Is our priest permitted to replace foot-washing with hand-washing at the Mass of the Lord's Supper?


Full Question

Last year our priest replaced the traditional Holy Thursday foot-washing with hand-washing. When I asked him about this he said he was permitted to do either one. Is this true?

Answer

Your priest is confused. Hand-washing on Holy Thursday is not part of the prescribed ritual, nor is it permitted by the liturgical norms. It is an invention. The Code of Canon Law states that "in celebrating the sacraments the liturgical books approved by competent authority are to be observed faithfully; accordingly, no one is to add, omit, or alter anything in them on one’s own authority" (CIC 846 §1). This ritual is symbolic of the command of Jesus in John 13:12-15 (Last Supper). Jesus didn’t wash the disciples’ hands.

When he had washed their feet, and taken his garments, and resumed his place, he said to them, "Do you know what I have done to you? You call me Teacher and Lord; and you are right, for so I am. If I then, your Lord and Teacher, have washed your feet, you also ought to wash one another’s feet. For I have given you an example, that you also should do as I have done to you" (John 13:12-15).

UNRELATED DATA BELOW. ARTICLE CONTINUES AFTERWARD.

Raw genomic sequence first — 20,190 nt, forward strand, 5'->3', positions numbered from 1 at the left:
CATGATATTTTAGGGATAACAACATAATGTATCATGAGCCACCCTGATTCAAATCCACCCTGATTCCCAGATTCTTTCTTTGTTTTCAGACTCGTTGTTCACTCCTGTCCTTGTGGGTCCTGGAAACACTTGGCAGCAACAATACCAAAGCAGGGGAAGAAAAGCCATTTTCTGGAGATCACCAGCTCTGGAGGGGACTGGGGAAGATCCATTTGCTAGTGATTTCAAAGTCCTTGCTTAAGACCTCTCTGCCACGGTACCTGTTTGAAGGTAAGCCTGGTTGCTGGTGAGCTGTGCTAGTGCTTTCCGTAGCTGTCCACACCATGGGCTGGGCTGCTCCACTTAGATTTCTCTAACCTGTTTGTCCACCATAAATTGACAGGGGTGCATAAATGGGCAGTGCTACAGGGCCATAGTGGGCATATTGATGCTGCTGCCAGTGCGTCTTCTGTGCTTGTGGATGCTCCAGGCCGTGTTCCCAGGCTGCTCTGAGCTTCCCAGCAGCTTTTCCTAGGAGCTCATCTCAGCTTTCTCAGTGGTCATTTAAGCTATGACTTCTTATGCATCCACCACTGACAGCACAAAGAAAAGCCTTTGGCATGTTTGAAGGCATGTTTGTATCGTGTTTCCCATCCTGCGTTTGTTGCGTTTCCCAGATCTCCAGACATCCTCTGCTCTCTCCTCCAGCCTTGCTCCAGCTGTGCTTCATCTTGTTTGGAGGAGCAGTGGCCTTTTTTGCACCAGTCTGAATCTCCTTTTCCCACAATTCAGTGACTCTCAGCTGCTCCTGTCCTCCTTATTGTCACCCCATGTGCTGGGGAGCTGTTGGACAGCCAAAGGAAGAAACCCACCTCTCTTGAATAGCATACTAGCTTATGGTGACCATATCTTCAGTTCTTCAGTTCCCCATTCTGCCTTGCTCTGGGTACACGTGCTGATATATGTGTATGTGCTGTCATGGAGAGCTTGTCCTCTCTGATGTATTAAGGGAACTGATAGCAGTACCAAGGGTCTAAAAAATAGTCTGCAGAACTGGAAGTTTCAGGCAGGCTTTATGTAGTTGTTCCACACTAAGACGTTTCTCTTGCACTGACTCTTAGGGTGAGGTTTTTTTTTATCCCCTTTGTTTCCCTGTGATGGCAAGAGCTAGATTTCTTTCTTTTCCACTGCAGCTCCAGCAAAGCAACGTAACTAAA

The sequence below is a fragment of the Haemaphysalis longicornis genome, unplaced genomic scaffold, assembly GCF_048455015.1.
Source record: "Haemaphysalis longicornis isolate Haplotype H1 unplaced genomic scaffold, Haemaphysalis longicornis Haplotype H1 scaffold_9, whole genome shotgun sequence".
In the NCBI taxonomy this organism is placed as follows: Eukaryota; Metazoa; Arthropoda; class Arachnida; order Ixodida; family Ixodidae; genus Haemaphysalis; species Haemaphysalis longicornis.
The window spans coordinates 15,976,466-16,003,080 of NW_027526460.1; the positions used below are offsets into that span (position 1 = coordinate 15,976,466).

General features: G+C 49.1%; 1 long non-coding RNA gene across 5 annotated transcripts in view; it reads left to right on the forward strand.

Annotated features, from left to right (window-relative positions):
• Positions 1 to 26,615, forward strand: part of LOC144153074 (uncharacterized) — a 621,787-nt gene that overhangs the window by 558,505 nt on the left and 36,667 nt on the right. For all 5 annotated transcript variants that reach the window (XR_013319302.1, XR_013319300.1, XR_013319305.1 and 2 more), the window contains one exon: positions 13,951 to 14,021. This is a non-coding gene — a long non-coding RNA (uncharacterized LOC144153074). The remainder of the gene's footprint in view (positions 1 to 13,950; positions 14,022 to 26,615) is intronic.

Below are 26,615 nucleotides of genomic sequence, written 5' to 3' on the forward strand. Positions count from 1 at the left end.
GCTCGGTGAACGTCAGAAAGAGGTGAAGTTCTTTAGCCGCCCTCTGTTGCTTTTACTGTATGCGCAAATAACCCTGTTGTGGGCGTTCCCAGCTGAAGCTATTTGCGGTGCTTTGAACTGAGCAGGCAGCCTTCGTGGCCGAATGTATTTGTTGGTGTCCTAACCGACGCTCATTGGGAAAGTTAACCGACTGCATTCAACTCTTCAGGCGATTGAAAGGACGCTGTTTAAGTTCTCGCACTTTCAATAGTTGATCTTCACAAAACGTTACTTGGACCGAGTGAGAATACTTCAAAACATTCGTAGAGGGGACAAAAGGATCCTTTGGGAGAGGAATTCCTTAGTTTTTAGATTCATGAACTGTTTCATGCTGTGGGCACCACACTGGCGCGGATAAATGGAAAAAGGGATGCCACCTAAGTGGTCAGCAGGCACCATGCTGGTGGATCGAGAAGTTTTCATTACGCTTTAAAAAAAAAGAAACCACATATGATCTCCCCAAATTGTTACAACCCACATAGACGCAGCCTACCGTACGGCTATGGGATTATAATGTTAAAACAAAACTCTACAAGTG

Also:

Jesus was asked by Simon Peter, "Master, are you going to wash my feet?" Jesus answered and said to him, "What I am doing, you do not understand now, but you will understand later." Peter said to him, "You will never wash my feet." Jesus answered him, "Unless I wash you, you will have no inheritance with me." Simon Peter said to him, "Master, then not only my feet, but my hands and head as well." Jesus said to him, "Whoever has bathed has no need except to have his feet washed, for he is clean all over; so you are clean, but not all." (John 13:6-10)

The directives for the Holy Thursday foot washing ceremony are contained in the document Paschales Solemnitatis: "The washing of the feet of chosen men [viri] which, according to tradition, is performed on this day, represents the service and charity of Christ, who came ‘not to be served, but to serve’ (Matt. 20:28). This tradition should be maintained, and its proper significance explained" (PS 51).


Peggy Frye